Combatting Corruption in Higher Education

09/08/2016 | Publications

The CHEA/CIQG and IIEP-UNESCO have issued an advisory statement on combatting corruption in higher education internationally. (View or download a copy of the statement in English or in French.

Titled Advisory Statement for Effective International Practice: Combatting Corruption and Enhancing Integrity, the publication is a call to action that highlights the problems posed by academic corruption in higher education and suggests ways that quality assurance bodies, government and higher education institutions around the world can combat corruption.

The term “academic corruption” as used in the advisory statement refers to any prescribed action in connection with, for example, admissions, examinations or degree awarding that attempts to gain unfair advantage, including cheating, plagiarism, falsification of research, degree mills and accreditation mills.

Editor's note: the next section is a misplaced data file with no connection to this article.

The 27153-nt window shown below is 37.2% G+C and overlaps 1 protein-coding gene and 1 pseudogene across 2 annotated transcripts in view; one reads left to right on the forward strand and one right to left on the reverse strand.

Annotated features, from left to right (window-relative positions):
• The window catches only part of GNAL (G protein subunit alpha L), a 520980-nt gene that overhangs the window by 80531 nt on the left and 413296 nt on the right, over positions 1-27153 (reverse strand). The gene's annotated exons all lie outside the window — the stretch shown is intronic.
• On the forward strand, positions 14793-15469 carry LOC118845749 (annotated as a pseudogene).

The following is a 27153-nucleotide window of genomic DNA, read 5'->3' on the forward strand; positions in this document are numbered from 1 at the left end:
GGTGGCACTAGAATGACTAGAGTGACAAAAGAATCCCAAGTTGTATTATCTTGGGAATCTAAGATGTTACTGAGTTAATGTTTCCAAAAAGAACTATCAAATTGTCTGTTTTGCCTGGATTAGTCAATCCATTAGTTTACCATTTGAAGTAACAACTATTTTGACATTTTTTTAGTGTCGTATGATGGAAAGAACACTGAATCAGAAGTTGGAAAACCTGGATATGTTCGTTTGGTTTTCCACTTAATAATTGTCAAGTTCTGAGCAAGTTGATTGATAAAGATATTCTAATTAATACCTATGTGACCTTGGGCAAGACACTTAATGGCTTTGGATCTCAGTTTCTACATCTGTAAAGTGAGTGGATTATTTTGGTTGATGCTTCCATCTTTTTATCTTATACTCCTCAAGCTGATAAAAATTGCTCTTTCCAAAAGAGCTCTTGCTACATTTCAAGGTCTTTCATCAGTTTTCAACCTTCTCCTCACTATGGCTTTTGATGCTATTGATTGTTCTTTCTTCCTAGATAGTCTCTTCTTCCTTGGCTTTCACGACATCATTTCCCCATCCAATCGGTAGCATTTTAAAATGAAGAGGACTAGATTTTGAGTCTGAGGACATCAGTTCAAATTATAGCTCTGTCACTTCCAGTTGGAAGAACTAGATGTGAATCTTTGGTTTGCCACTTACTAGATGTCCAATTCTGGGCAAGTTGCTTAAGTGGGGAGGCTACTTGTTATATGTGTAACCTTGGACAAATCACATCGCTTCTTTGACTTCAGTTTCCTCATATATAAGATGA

The advisory statement grew out of an expert meeting held 30-31 March, 2016, in Washington D.C., that addressed quality assurance, accreditation and the role they play in combatting academic corruption. The two-day meeting brought together representatives from accrediting and quality assurance bodies, colleges and universities and higher education associations in Asia, Africa, Europe and North America.

The advisory statement notes that although effective quality assurance is a central element in addressing academic corruption, it cannot do the job alone. Corruption affecting the integrity of universities’ academic operations occurs both upstream (at the government level) and downstream (at all levels in higher education institutions) from the work of quality assurance bodies. “Action on a broad front is needed to attack the problem,” the advisory statement concludes.